Being vaccinated against multiple diseases in one go or in the early years of a child’s life does not make a child any more vulnerable to illnesses, a new study debunking a major claim of vaccine sceptics has found.
A common fear among concerned parents, which is often spread by anti-vaccination campaigners, is that simultaneous vaccinations given too early and in too short a time span might “overload” their child’s immune system.
The sceptics claim this could make children more vulnerable to infections which aren’t directly protected against by their jabs.
The claim is one of the factors behind an estimated 15 per cent and rising of parents delaying jabs – leaving their child at risk of serious infections.
Vaccine fears stoked by discredited physician Dr Andrew Wakefield have also led to many children in the UK going unvaccinated and leading to a resurgence in Victorian-era diseases such as scarlet fever and outbreaks of measles.
The research follows recommendations which called for more research on the safety of the childhood immunisation programme in the US.
Because vaccines are tested separately and in combination, medical experts recognised patient’s concerns about the programme as a whole should be tested thoroughly.
The study gives more evidence to suggest concerns are unfounded, as it showed no variation in the risks of vaccinated children contracting infections which were unlinked to the vaccinations they had received.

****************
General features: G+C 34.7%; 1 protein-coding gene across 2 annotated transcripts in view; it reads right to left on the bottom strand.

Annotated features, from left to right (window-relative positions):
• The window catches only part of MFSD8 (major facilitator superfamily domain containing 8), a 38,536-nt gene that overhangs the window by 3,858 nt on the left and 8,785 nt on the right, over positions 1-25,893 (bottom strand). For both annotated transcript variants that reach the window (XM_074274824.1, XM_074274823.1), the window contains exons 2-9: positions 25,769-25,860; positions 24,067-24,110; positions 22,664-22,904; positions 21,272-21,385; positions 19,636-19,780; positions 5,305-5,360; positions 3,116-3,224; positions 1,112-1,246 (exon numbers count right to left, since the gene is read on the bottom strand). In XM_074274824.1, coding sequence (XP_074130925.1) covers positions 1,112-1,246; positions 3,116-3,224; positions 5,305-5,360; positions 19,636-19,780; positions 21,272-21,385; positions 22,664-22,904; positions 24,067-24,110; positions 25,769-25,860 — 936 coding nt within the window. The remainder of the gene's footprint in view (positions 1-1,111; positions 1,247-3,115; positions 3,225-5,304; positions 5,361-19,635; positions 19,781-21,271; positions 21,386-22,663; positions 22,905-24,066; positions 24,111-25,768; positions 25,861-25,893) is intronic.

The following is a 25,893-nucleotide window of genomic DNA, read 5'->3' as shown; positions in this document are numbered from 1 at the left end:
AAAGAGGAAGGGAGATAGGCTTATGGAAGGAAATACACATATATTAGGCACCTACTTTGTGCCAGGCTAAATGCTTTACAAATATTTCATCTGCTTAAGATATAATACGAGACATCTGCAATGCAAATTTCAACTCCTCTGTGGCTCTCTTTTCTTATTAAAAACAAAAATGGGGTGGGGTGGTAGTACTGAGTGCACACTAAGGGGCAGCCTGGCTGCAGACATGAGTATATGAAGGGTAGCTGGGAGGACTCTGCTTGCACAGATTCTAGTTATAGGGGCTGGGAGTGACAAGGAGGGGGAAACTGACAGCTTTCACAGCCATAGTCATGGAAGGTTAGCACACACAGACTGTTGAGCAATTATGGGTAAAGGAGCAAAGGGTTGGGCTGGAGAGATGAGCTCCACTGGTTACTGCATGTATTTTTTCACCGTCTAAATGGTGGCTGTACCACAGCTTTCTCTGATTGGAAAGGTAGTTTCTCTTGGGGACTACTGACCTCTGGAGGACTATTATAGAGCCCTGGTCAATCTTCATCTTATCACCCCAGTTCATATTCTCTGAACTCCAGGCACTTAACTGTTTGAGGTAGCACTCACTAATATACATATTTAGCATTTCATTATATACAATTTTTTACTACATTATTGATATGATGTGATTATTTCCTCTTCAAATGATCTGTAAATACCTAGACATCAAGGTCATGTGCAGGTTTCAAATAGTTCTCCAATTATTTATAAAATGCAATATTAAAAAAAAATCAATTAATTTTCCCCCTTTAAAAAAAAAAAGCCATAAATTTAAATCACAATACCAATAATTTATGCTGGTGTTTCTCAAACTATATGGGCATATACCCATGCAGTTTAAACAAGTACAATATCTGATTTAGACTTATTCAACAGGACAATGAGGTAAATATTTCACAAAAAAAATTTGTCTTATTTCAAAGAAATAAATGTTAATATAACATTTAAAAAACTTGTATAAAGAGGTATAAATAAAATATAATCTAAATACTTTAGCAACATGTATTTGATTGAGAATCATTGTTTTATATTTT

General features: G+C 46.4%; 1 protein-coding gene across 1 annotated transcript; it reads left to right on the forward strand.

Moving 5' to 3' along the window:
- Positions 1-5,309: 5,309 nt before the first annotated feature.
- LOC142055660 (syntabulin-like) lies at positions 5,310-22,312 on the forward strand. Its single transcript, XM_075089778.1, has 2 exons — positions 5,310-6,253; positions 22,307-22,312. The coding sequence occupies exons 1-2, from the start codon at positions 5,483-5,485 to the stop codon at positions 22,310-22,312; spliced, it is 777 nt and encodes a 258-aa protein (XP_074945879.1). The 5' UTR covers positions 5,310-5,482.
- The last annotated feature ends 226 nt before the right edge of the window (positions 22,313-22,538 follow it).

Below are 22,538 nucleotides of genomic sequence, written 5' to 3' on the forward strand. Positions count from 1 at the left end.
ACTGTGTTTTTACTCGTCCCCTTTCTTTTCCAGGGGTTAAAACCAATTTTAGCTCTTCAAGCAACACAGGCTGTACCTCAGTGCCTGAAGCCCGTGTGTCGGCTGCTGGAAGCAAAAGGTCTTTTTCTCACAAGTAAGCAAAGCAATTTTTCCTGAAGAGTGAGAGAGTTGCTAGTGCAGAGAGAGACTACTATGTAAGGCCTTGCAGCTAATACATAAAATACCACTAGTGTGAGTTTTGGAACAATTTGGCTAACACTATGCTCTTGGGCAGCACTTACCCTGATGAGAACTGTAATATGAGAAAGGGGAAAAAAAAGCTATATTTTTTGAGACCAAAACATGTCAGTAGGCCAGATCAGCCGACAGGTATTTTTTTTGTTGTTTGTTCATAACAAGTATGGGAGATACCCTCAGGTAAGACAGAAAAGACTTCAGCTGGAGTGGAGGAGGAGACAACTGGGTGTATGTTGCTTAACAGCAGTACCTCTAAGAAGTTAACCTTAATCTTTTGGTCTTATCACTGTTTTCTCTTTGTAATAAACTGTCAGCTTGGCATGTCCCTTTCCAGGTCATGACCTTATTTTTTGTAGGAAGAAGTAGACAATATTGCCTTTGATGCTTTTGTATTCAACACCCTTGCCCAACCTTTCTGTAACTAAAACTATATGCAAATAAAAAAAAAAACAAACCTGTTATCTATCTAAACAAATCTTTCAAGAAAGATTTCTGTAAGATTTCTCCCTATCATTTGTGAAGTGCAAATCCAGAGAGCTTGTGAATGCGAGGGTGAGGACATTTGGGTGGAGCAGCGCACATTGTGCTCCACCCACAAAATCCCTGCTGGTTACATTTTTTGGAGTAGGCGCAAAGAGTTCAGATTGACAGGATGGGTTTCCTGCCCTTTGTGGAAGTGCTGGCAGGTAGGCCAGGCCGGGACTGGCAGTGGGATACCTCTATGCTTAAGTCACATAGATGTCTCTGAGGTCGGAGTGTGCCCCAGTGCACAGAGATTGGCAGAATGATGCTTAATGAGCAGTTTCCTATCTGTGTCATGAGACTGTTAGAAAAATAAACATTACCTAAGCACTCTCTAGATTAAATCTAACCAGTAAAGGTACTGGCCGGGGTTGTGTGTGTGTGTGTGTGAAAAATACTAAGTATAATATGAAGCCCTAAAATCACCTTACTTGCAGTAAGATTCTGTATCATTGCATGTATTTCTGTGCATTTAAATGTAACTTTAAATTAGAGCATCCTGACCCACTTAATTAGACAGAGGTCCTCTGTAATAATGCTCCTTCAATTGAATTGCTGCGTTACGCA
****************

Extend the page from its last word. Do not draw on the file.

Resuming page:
Conducted by doctors and medical researchers in the US, the study sought to investigate the impacts of vaccinations given to children between birth and 23 months.
The number of jabs given to children in the US has increased from three jabs covering 10 diseases to 10 vaccinations for 14 diseases.
While the vaccines have been proven safe in multiple tests, anti-vaccination campaigners have seized on the increasingly crowded schedule to warn the jabs may be interacting in untested ways.
The authors said: “Some parents believe this increase in vaccine exposure is harmful to children, with specific concerns that early childhood immunisation ‘overloads’ the immune system and increases the risk for future infection.
“Based in part on this concern, an estimated 10 per cent to 15 per cent of parents are choosing delayed or alternative immunisation schedules for their children.”
Looking at data from children born across six hospitals, they identified 944 suitable children who were followed up on between the ages of 24 and 47 months.
Of these, 193 had an infection unrelated to their vaccinations, while 751 were without infections.
They then looked at the levels of vaccine “antigen” exposure each child had in their first two years of life, but found no statistically significant difference between the groups with and without infections.
Though the cases with non-vaccine linked infections had slightly more early child vaccine antigen exposure on average, this was only marginal and could be entirely down to chance.
“The present study provides further reassurance to parents that the US childhood vaccination schedule is safe in terms of not being associated with an increased risk of non–vaccine targeted infections”, said Dr Sean O’Leary, of the University of Colorado, and Dr Yvonne Maldonado, of Stanford University, in a linked editorial also published in the Journal of the American Medical Association.
However, they added that the study and the growing body of research commissioned after calls in 2013 to look directly at concerns of the anti-vaccination movement “may not satisfy” these groups.
They concluded that more in-depth conversations with parents and health professionals about vaccinations are needed to help identify any concerns and ensure they are supported to understand any risks of vaccination or delay.